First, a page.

Here is an example code (to calculate the so called structure factor, please see the comment below the question) for a small data set of 2d coordinates. In reality I have a factor of up to 100 times more coordinates.

Code with AbsoluteTiming:

coordinates = Get@"https://pastebin.com/raw/wFxJ1m4U"; 

{lX, lZ} = {100, 100};

kX = 2 Pi/lX*(Range[lX] - lX/2) // N;
kZ = 2 Pi/lZ*(Range[lZ] - lZ/2) // N;

cx = Flatten[coordinates[[All, 1]]];
cz = Flatten[coordinates[[All, 2]]];

rX = Flatten@Outer[Differences[{##}] &, cx, cx];
rZ = Flatten@Outer[Differences[{##}] &, cz, cz];

nP = Length[coordinates];

s = Array[0 &, {lZ, lX}];

    s[[j, i]] = 1/nP*Total[Cos[kX[[i]]*rX + kZ[[j]]*rZ]]
    , {i, 1, lX}
   , {j, 1, lZ}
   ]; // AbsoluteTiming

 {31.3555, Null}

How can I speed up this code?

A huge problem occurs for many coordinates: for about 2400 coordinates the calculation takes about 3 days!

Here are 2403 coordinates: https://pastebin.com/raw/0t1MBAgX . Please use for this test {lX, lZ} = {1600, 1200}

Here is the code for this large data set: https://pastebin.com/raw/MH5Pb4h0

Can the double loop be compiled?

  • 2
    $\begingroup$ Can you add information about what this code is supposed to do to your question? $\endgroup$
    – Carl Lange
    May 8, 2019 at 8:17
  • $\begingroup$ @Carl Lange: It calculates the structures factor of a crystaline structure (S(k) algorithm from a paper by Henrich et al., arXiv:1001.3342v1, equation 2.6, pdf file: arxiv.org/pdf/1001.3342.pdf) $\endgroup$
    – lio
    May 8, 2019 at 8:38
  • 1
    $\begingroup$ On my computer your first (non-parallel) code only takes 14.4 seconds. Replacing the last double loop with s = Outer[Total[Cos[#1 + #2]] &, KroneckerProduct[kZ, rZ], KroneckerProduct[kX, rX], 1]/nP cuts this down to 8.6 seconds. I have no idea where your excessive runtime of 3714.41 seconds comes from. $\endgroup$
    – Roman
    May 8, 2019 at 8:51
  • 1
    $\begingroup$ I agree with @Roman, on my computer your code took about 14s as well. $\endgroup$
    – Turgon
    May 8, 2019 at 8:52
  • 2
    $\begingroup$ Have you run your own code in a fresh kernel? What is your Mathematica version? Have you tried replacing the cosine sum by a Fourier or FourierDCT call? $\endgroup$
    – Roman
    May 8, 2019 at 9:01

1 Answer 1


Table works a little bit better than Do:

s = Table[Total[Cos[kX[[i]]*rX + kZ[[j]]*rZ]], {j, 1, lZ}, {i, 1, lX}]/nP;

Much more speed can be gained by first rewriting the cosines as imaginary exponentials, and then rewriting exponentials of sums as products of exponentials. As a result, rX and rZ aren't needed, and the calculation takes 0.03 seconds, or just over one second with the large data set:

s = Abs[Exp[I*KroneckerProduct[kZ, cz]].Exp[I*KroneckerProduct[cx, kX]]]^2/nP; //
      AbsoluteTiming // First
(* 1.22367 *)

A little more speed can be gained with this trick of using an internal function to calculate Abs[...]^2:

s = Internal`AbsSquare[
      Exp[I*KroneckerProduct[kZ, cz]].Exp[I*KroneckerProduct[cx, kX]]]/nP; //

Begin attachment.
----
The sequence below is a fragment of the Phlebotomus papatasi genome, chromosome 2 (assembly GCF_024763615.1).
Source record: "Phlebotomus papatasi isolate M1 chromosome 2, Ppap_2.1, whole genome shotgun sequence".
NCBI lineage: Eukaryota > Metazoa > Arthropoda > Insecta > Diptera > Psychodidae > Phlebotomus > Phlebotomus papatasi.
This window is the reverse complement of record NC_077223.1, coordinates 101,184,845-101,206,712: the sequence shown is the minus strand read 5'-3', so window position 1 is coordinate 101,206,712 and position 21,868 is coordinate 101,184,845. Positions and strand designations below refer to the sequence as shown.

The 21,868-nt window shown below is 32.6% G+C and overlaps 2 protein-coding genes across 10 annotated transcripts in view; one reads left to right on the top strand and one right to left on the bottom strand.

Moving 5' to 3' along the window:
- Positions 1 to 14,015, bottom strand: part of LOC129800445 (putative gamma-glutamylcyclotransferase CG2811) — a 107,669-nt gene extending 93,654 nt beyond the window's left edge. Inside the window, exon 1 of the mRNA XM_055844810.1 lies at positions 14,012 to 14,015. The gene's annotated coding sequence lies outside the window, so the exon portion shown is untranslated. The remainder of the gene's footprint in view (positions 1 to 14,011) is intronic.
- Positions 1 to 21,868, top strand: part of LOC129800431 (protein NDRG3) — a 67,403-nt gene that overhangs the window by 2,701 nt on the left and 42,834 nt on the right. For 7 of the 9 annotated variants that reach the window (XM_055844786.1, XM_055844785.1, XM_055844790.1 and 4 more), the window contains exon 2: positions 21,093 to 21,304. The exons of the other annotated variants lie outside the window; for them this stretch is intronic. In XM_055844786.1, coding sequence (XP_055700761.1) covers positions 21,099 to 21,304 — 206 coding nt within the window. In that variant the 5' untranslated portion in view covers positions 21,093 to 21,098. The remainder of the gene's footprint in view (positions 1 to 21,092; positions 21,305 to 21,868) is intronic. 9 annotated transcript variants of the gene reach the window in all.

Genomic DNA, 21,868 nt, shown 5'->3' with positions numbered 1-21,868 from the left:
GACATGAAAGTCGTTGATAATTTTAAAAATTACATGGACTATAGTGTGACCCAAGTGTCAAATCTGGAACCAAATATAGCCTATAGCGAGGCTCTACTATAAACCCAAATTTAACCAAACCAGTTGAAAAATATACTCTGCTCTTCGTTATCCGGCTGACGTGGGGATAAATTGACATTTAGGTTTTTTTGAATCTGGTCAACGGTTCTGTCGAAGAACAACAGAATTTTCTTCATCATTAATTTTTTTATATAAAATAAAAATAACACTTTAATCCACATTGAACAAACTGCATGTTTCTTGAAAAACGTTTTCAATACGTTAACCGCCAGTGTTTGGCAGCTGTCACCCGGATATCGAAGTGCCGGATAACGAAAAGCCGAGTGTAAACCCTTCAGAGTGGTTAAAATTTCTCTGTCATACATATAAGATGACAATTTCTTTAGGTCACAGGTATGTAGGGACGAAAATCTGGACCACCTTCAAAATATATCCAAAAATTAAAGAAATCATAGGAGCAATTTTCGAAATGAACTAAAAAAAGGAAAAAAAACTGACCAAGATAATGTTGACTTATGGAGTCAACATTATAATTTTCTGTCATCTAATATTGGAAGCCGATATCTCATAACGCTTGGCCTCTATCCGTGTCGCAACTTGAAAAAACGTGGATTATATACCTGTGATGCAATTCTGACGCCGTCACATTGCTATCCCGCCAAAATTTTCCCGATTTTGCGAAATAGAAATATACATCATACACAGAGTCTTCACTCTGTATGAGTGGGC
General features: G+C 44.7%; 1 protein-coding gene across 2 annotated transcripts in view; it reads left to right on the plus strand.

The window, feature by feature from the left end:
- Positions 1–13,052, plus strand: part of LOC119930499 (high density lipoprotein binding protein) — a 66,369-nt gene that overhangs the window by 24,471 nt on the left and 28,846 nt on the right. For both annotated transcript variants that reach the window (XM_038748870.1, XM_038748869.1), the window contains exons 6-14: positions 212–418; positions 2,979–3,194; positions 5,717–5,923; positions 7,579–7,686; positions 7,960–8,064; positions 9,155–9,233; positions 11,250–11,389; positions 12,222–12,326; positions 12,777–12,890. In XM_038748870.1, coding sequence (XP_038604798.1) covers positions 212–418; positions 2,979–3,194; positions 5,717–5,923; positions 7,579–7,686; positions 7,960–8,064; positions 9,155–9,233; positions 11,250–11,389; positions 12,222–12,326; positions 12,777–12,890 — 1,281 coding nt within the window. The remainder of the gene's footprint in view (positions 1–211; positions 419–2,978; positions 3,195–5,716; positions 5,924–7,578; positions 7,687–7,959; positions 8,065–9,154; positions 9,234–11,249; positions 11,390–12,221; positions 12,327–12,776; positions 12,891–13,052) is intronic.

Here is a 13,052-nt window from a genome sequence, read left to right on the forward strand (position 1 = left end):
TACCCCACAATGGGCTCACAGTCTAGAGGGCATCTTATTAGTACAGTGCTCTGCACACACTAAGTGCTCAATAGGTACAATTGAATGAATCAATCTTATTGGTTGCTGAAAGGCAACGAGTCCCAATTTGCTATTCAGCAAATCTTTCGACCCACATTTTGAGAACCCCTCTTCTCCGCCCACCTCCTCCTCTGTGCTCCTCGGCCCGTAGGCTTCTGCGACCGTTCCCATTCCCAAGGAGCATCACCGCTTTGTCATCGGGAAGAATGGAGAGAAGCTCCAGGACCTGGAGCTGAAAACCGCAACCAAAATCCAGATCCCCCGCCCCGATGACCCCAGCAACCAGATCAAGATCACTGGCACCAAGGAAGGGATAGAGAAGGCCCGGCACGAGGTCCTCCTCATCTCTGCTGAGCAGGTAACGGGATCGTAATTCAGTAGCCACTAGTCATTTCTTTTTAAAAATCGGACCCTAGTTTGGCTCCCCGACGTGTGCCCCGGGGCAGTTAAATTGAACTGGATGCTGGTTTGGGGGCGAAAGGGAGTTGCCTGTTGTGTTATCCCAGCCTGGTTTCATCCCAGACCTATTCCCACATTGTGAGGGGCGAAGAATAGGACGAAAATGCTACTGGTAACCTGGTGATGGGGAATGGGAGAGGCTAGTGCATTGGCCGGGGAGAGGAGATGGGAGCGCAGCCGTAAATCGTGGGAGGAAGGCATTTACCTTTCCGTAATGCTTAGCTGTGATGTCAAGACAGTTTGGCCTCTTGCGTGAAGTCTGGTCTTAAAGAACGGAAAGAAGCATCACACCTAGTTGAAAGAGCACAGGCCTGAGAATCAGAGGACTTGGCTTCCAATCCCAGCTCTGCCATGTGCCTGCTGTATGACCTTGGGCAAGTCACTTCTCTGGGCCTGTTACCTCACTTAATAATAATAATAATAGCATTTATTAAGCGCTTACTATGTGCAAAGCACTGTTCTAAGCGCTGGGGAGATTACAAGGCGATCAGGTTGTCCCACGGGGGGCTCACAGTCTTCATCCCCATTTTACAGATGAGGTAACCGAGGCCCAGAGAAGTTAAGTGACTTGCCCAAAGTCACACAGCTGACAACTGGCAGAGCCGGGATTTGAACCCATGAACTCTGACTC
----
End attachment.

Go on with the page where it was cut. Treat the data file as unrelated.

AbsoluteTiming // First
(* 1.09222 *)

A bit more speed could be gained by replacing the Kronecker products by a NestList, as the values in kX and kZ are uniformly spaced and thus the many exponentials can be replaced by repeated multiplications of a single exponential. This is numerically less stable though, and in any case at this point 50% of the time are spent in the Dot product which is unavoidable, so the best remaining speedup you could hope for is another factor of two.

Lesson of the day: don't think about compiling before you've tried rewriting the algorithm.

mathematical derivation

Starting from Eq. (2.6) of https://arxiv.org/pdf/1001.3342.pdf

$$ S_{\vec{q}}=\frac{1}{N}\sum_{i j} \cos[\vec{q}\cdot(\vec{r}_i-\vec{r}_j)] = \frac{1}{N}\Re\sum_{i j} e^{\text{i} \vec{q}\cdot(\vec{r}_i-\vec{r}_j)} = \frac{1}{N}\Re\sum_{i j} e^{\text{i} \vec{q}\cdot\vec{r}_i}e^{-\text{i}\vec{q}\cdot\vec{r}_j}\\ = \frac{1}{N}\Re\left[\sum_i e^{\text{i} \vec{q}\cdot\vec{r}_i}\right]\left[\sum_j e^{-\text{i} \vec{q}\cdot\vec{r}_j}\right] = \frac{1}{N}\left|\sum_i e^{\text{i} \vec{q}\cdot\vec{r}_i}\right|^2 = \frac{1}{N}\left|\sum_i e^{\text{i} q_xr_{i,x}}e^{\text{i} q_zr_{i,z}}\right|^2 $$

From there it's a matter of calculating all the possible combinations of $e^{\text{i} q_xr_{i,x}}$ and $e^{\text{i} q_zr_{i,z}}$ with all desired $\vec{q}$-values (in kX and kZ), and then summing over them. These operations are most efficiently done with vector operations like KroneckerProduct, listable Exp, Dot-products, and finally a listable Abs or AbsSquare.

  • $\begingroup$ Can you check if this result is equal to my s. I named your result as s2 and my as s. And if I check s==s2 it gives False. Please see also (s[[#]] == s2[[#]]) & /@ Range[lZ]. Nevertheless this difference is neglectable. $\endgroup$
    – lio
    May 8, 2019 at 12:10
  • $\begingroup$ Again, please make sure you use a fresh kernel to run calculations. $\endgroup$
    – Roman
    May 8, 2019 at 12:14
  • 2
    $\begingroup$ @b3m2a1 see my updated solution: if you rewrite these cosines as exponentials, then you only need to KroneckerProduct with cx instead of rX, and the result easily fits into memory. In effect, rX contains cx twice, and this double-use is replaced by an Abs[...]^2 call. $\endgroup$
    – Roman
    May 10, 2019 at 12:31
  • 1
    $\begingroup$ You're very welcome. I hope this allows you to advance in your research. $\endgroup$
    – Roman
    May 15, 2019 at 7:48
  • 1
    $\begingroup$ @cphys or simply s-s2 // Abs // Max $\endgroup$
    – Roman
    May 15, 2019 at 20:46

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